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A healthy mix of active and passive

The smart investor looks at passive investing as an available strategy, not a fandom

A healthy mix of active and passive

If you are a mutual fund investor in India, then you are likely to have heard or read about how investing in index funds is now an increasingly attractive alternative to normal mutual funds. It's increasingly harder for large-cap funds to be able to beat index funds on a sustained basis. A decade back, at any point, some 60-80 per cent of actively managed large-cap funds would beat the Sensex and Nifty. Things are different now. For example, over the last five years, a Nifty index fund has ranked 12 out of 49 on SIP returns over the last five years. If you add ELSS funds to the sample, then it's 27 out of 84. You can research yourself more deeply on Value Research Online but any way you look at it, this is middling performance. However, it's still a big change from some years ago and that's something that attracts comment from a lot of analysts and experienced investors.

Not long ago, I wrote how, as passive-investing funds become more and more dominant in many equity markets around the world, many people are alarmed at the self-reinforcing nature of the returns generated by these funds. Certainly, this is a concern at a macro level in those countries where these funds are a big chunk of the markets, but investors will continue to head for such funds as long as it makes sense for them. The question is, does it make sense for them?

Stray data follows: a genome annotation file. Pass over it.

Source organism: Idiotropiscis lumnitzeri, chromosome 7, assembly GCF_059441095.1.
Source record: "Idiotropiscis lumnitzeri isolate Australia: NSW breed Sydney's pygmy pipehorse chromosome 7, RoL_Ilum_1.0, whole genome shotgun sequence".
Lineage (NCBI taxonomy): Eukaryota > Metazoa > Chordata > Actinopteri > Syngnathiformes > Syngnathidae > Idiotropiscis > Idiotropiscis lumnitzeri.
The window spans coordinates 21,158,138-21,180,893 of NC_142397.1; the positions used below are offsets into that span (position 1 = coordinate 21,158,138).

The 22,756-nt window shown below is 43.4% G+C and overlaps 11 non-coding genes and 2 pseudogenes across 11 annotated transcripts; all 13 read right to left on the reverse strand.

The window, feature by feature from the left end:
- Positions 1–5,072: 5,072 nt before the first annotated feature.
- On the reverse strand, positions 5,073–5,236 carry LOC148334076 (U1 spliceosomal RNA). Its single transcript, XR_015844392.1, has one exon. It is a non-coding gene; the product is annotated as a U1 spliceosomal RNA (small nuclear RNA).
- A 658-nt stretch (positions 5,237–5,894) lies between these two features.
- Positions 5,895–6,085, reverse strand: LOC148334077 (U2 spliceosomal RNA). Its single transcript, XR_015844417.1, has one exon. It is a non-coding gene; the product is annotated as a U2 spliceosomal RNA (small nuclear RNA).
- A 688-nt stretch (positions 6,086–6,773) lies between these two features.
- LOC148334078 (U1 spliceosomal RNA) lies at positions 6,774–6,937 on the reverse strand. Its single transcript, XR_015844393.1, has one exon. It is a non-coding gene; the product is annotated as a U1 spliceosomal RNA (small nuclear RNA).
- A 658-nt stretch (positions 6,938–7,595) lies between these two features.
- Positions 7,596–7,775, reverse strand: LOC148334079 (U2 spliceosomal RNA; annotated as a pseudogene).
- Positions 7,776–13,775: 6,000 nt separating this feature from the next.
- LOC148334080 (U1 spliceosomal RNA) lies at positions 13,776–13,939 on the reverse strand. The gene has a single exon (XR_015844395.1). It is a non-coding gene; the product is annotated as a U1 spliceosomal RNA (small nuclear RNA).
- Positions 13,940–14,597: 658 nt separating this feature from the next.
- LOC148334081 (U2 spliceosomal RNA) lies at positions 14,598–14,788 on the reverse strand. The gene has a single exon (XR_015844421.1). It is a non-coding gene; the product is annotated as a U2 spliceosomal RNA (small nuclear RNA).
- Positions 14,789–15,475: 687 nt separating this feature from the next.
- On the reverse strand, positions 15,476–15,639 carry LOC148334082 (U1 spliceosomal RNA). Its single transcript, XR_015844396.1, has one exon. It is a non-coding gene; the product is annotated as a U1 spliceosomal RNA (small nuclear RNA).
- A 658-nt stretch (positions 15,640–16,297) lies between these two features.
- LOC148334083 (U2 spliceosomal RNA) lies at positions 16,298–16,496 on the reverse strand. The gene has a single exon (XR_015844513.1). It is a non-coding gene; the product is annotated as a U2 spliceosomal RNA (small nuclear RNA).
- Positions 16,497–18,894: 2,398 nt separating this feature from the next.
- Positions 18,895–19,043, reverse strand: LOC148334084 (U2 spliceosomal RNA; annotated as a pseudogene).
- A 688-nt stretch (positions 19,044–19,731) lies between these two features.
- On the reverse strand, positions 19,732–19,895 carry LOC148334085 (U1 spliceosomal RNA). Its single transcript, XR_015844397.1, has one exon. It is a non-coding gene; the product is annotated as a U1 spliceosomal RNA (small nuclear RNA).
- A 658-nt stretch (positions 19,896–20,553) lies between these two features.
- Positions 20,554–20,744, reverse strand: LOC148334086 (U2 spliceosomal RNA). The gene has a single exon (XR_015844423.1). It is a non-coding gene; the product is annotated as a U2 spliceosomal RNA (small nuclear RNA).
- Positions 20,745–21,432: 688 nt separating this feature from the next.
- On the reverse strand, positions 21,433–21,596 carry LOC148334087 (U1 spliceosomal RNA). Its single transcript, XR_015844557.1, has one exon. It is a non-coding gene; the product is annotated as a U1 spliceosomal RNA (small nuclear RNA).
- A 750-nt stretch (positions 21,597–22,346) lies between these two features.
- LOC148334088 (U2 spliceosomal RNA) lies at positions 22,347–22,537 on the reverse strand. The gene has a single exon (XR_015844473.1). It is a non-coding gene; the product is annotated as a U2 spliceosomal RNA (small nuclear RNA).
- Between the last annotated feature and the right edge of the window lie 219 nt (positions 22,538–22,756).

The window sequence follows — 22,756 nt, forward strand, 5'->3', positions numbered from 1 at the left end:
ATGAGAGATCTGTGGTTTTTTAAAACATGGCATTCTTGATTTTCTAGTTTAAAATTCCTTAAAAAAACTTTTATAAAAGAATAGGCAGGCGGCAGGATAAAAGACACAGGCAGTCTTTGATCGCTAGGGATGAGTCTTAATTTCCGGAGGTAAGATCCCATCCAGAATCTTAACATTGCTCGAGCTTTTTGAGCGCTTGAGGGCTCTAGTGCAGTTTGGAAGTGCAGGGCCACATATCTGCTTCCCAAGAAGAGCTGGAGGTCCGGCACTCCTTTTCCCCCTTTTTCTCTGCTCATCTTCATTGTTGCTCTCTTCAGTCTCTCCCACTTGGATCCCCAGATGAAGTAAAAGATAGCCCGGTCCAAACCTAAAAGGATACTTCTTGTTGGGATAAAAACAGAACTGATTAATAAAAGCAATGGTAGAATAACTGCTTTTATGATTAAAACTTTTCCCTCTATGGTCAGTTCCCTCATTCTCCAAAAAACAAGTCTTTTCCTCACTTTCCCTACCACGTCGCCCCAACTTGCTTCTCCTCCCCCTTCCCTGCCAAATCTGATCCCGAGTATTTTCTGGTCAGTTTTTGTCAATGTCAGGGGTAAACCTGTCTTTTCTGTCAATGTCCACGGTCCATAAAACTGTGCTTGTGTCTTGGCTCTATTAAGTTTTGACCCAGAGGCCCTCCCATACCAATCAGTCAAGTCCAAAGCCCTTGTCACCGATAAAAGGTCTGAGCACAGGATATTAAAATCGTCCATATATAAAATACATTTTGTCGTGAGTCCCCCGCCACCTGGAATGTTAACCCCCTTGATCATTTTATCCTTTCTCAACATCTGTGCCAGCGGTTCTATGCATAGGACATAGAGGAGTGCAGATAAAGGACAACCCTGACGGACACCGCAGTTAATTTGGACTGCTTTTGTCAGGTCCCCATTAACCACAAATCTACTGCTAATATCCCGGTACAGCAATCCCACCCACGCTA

Let's quickly see what a passively managed fund is. Normal (actively managed) mutual funds aim to beat the markets, which is a way of saying that their aim is to have higher returns than a market index. In contrast, index funds - also called passively managed funds - aim to just replicate the performance of an index, neither better nor worse. Thus, an index fund that is based on the BSE Sensex should have exactly the same 30 companies' stocks that the Sensex has in exactly the same proportion. Investors who put their money in such a fund would get returns that are identical to the BSE Sensex.

Index funds are based on the idea that fund managers themselves can't beat the markets after costs are taken into account or that it's not worthwhile to try and spot those few who do. Because index funds do not require fund management and research, they have much lower costs which itself improve performance. Low costs and the guarantee of not underperforming the benchmark mean that index funds eventually give investors a better deal than most active funds. In practice, even though some active funds beat index funds, it's hard to predict which ones will do so.

If all you aspire to do as an investor was to match the large-cap indices, then this is fine. However, the fact remains that over long periods of time, not investing in mid- and small-cap stocks is highly suboptimal. Over five- and 10-year periods, mid and small fund categories have higher returns than large-cap funds. The difference is not small. Over 10 years, large funds have average returns of around 11 per cent, while small and mid caps have 16 per cent. That's your money becoming 2.9X vs becoming 4.5X. This is something that index investing is not going to deliver for you, for two reasons. One, because of thin volumes in most underlying stocks, the indices are not tradeable as a whole. Added to that, the differential in performance is so large that there are enormous advantages to constructing a portfolio actively.

What all this means is that at best, a smart mutual fund investor who is also a fan of passive investing could have perhaps half the portfolio in passive large-cap funds, with the rest in chosen actively managed small- and mid-cap funds.

So, is the glass of index investing in India half full or half empty? It does not matter how you look at it, passive can be part of a good strategy but nowhere near the whole strategy.